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HomeBeef‘Double carriers must be avoided’ – breed society on PA gene
Catherina Cunnane
Catherina Cunnane
Catherina Cunnane hails from a sixth-generation drystock and specialised pedigree suckler enterprise in Co. Mayo. She currently holds the positions of editor and general manager at That's Farming, having joined the firm during its start-up phase in 2015.
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‘Double carriers must be avoided’ – breed society on PA gene

Progressive Ataxia (PA) in Charolais Cattle

The PA (Progressive Ataxia) gene has been in Charolais cattle for over five decades. However, it has only come to light in recent times.

The French Charolais Society has been monitoring the gene for many years and aims to eliminate the disease within its herdbook.


According to UC Davis Veterinary Medicine, it is an inherited neurodegenerative disease that impacts an animal’s hind limbs that can gradually progress until it cannot stand.

One breed society described the visual sign of PA as “an animal that begins to walk as if it is drunk”.

Generally, the onset of the disease occurs around 18 months of age; however, it can be as early as 6 months or as late as 3-5 years of age.

According to its veterinary genetics’ laboratory, breeders with Charolais, Charolais-cross and Blonde cattle test for the gene.

Animals can carry zero, one or two copies of the gene. It states that two copies of the defective gene are required for the presentation of the gene.

Recent estimates suggest the frequency of PA mutation in the Charolais breed to be approximately 13%.

Three genotypes 

The University of California explained that cattle can fall into three different categories:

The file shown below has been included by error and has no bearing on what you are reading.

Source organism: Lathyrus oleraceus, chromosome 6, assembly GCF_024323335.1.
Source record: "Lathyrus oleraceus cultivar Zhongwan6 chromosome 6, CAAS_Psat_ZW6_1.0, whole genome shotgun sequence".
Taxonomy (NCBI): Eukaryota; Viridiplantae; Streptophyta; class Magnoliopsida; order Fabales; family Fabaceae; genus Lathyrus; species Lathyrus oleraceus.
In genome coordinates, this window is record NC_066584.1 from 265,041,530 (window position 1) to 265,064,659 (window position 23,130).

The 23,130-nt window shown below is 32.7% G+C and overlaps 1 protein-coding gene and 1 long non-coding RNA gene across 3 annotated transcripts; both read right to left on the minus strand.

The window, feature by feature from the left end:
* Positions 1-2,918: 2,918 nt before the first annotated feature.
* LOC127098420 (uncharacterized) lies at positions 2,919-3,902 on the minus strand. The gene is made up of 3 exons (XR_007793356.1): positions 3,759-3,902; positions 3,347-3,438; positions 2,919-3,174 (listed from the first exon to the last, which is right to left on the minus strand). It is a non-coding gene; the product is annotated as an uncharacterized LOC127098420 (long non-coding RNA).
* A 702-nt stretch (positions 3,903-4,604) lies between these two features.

• N/N genotype: Will have this progressive ataxia and cannot transmit this progressive ataxia variant to their offspring;
  • N/PA genotype: Will not be affected by this progressive ataxia, but are carriers. They will transmit this progressive ataxia variant to 50% of their offspring. Matings between two carriers result in a 25% chance of producing a calf with this PA;
  • PA/PA genotype: Will have this progressive ataxia, a neurodegenerative disease, and will transmit this PA variant to all offspring.
Single and double carriers

In light of this, the British Charolais Cattle Society has issued guidance to its breeders and made some amendments to its bylaws to enable them to make “informed” breeding programme decisions.

In documents circulated to breeders, a spokesperson for the society said:

“There is no reason as to why breeders should shy away for a single carrier of PA providing, they know the status of the bull/cow they are mating them with”.

As per its guidance, animals who carry one copy are normal but can potentially produce impacted offspring if you breed to another. Meanwhile, the disease impacts double carriers and “you must avoid these”, says the society.

It added that double PA carriers could have a “disastrous” impact on the herd and, therefore, says farmers must eliminate them from the breed.

It highlighted that the disease does not impact single carriers but they can potentially produce affected animals if you mate them with another carrier.

For instance, it advises that you must not mate single carriers with other single carriers.

Importing semen and animals

In a statement, a spokesperson for the British Charolais Cattle Society said:

“If you import any new animals or semen from outside of the UK, then the animals must have been tested free of progressive ataxia to be accepted into the herd book.”

“If you are placing bulls on the semen royalty scheme, they will only be accepted if the bulls are tested free of progressive ataxia.”

“Bulls that have entered AI centres in France will already have been tested for Progressive Ataxia.”

“The society would like to encourage members to test their stock bulls/ females and any new potential stock bulls or females coming into their breeding programme. Once you know the status, you can make informed decisions on mating,” they added.

Testing for PA

It is not currently possible to test for PA from a genotype at present; however, you can do so by taking a hair sample and sending it to a laboratory.

If animals have an existing DNA test, the society can instruct the lab to conduct tests from the original sample.

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